Creative Endeavors in the Claymaker Kitchen

When I’m not working in film and television, one of my favorite forms of creative expression (and an all important stress reliever) is cooking.  I have been captivated by all things “kitchen” for as long as I can remember, and cooking and entertaining are very a much a part of my adult life.  My earliest memories of culinary craftsmanship are rooted in the kitchens of both of my grandmothers: my late grandmother “Juke” and my Grandma Mae.  At Juke’s house, I’d often be found helping her make coleslaw for a summer barbecue, or the frequent birthday cake – even if it wasn’t actually someone’s birthday.  At Mae’s house, country cooking still rolls out daily, with three hots and two snacks, and it’s always a bevy of fried Southern staples, several of which are in my regular repertoire.

The Beginning of a Creative Era

My fascination with kitchen gadgets and tools often got me into trouble as a kid, I might add.  Being caught playing with the ‘Mix Master’ without adult supervision, shredding a potted plant into a “salad” and pouring bottles of dried spices into dishes were regular offenses.  But what can I say?  I love cooking!  As with other art forms, presenting a completed dish is its own journey of idea and discovery.  And the showmanship of it all, from table side flambés to sprinkles of fleur de sel, has always captivated me.
As I grew up, there were many opportunities for me to explore the kitchen at home.  Through cookbooks, Food Network, dear friends (Linda, Annabel, and Heidi!) and with many, many epicurean disasters along the way,  I now consider myself what Ina Garten would call “a home cook with maybe a little more experience than most.”  On the subject, the Barefoot Contessaherself is perhaps the most significant of celebrity influences on my current culinary point of view.  Her books of meticulously tested recipes, her effortlessly casual presentations and her endearing affection for her friends and husband have all helped shape my own style and purpose for entertaining – to show my friends and family I love them.  (Emphasis on show, as I’m all about the showmanship!)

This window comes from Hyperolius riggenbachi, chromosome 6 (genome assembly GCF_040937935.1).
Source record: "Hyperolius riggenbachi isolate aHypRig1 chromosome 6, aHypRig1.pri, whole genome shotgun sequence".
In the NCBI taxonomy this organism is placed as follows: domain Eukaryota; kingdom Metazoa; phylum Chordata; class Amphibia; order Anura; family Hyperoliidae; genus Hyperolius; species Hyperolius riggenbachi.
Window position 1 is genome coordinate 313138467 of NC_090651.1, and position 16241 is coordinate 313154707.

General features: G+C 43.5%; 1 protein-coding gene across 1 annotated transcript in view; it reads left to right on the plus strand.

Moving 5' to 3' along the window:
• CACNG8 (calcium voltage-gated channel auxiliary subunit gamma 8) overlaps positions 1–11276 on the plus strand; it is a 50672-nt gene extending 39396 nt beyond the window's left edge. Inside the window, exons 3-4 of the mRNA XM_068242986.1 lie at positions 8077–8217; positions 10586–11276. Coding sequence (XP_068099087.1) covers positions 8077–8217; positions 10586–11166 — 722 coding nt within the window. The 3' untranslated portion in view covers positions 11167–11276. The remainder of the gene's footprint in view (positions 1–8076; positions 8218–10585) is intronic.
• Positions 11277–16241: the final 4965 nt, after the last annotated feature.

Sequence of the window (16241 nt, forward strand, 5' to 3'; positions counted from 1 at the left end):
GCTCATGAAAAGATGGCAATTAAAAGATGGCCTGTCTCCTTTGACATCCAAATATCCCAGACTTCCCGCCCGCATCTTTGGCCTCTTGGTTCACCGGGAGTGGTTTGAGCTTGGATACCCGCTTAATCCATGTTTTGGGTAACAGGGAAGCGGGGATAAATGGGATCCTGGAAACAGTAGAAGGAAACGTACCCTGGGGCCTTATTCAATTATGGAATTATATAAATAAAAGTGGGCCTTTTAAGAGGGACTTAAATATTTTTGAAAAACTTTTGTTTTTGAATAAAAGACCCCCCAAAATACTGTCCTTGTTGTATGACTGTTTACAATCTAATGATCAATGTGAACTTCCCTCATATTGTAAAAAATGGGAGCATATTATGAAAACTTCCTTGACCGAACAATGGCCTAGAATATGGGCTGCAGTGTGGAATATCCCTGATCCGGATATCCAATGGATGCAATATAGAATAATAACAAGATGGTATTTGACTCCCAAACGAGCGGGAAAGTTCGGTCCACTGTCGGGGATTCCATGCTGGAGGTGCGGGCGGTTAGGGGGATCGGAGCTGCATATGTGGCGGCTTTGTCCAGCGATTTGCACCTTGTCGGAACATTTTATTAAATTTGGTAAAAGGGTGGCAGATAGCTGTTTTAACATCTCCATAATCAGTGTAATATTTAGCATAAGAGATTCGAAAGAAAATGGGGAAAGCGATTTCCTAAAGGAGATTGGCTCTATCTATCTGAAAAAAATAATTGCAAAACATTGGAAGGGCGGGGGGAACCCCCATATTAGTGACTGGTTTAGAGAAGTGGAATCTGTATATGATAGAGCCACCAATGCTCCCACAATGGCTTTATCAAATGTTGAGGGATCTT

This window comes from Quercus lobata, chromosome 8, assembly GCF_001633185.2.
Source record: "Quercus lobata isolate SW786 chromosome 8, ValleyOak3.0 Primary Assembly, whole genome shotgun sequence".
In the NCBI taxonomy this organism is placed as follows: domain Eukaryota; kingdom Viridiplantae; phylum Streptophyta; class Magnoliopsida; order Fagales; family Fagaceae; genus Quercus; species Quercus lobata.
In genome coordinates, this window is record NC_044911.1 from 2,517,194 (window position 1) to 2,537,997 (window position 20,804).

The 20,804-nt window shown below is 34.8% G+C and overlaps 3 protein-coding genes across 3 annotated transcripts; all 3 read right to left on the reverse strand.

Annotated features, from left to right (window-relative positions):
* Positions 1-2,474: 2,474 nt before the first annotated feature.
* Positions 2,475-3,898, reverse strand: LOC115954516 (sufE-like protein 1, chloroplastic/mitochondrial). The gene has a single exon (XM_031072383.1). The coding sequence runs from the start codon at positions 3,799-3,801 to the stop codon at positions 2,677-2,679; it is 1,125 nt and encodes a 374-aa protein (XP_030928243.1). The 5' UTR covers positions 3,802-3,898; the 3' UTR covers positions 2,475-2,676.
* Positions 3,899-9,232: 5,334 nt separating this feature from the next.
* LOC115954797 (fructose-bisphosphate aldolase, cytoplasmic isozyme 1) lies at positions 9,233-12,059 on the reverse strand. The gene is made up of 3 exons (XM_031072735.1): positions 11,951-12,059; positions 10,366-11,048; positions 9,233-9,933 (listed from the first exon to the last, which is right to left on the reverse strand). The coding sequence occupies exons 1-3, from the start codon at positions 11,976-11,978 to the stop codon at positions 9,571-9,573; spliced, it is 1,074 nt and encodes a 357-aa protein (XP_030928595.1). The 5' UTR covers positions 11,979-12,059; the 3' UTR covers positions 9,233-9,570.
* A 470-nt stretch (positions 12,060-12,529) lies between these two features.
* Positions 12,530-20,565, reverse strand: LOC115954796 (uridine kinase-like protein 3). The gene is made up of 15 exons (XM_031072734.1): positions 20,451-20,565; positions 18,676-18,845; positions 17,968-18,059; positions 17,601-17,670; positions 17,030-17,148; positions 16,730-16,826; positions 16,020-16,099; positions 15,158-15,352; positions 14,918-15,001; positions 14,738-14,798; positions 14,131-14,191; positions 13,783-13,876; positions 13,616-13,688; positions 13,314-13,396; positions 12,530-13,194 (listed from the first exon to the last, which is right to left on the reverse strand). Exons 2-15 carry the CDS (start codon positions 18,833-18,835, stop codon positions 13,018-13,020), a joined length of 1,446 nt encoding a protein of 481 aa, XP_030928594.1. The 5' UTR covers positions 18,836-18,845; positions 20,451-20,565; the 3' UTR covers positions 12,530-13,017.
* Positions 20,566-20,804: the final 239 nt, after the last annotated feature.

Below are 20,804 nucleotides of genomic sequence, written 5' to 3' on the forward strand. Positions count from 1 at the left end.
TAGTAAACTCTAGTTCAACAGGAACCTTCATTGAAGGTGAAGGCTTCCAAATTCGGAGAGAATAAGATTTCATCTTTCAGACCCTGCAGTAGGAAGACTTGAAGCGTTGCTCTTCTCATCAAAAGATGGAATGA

Again, Claymaker is a difference made with moving pictures – there is always a message beneath our completed visuals.

— Clay Greenhaw, CEO

Aspiring to Become a Master Chef

I started turning my focus to some of the bigger and most respected names in all of food toward the end of 2014: my life was forever changed as my family and I enjoyed the dozen course tasting menu at the legendary Daniel Boulud’s eponymous flagship restaurant.  That meal elevated my perspectives and approach to “the dinner party” to something surreal.  The standards of service, the marriages of familiar and exotic ingredients, the wine pairings, the work-of-art presentations, the choreographed ballet of the waitstaff, the table side white truffle shavings (oh my!) and meeting Chef Boulud himself – I could go on forever about that night.  Suddenly, I found myself studying the masterpiece publications of Boulud, Thomas Keller, Joël Robuchon, Daniel Humm and Éric Ripert for new inspiration.

The Claymaker Kitchen in the Present

Nowadays, a typical Claymaker dinner party is an enchanted night of discovery and fellowship with those friends and family I hold most dear. While conventional wisdom suggests that your dinner guests don’t want to feel as though you went to a lot of trouble, anyone that knows me at all will attest that it’s going to be a production at Clay’s – I think somehow we’re all OK with that!  I love to use the kitchen stage and the dinner table canvas as outlets of personal artistry, and I love to show what efforts I will eagerly make to present a world-class night of food and conversation to my special people.

It’s also fun entertaining alongside my parents, as we now have our own choreographed ballet of showmanship when dinner service begins.  Mom curates the most gorgeous tables with flowers, centerpieces and the collections of china we’ve amassed over the years.  Dad casually busses dishes in and out of the dining room.  And EVERYONE follows closely behind me with a kitchen cloth to clean up the falloff when I get all “Salt Bae” with garnishes.  And even when it is a night with a lot of dishes, it never feels to us, or our guests, that it’s a chore.  Everyone ends up helping in some way, and that’s when the laughter and joy of being together in the kitchen and at table really come out.  And THAT is what food is really all about for me – creating magical experiences for amazing people.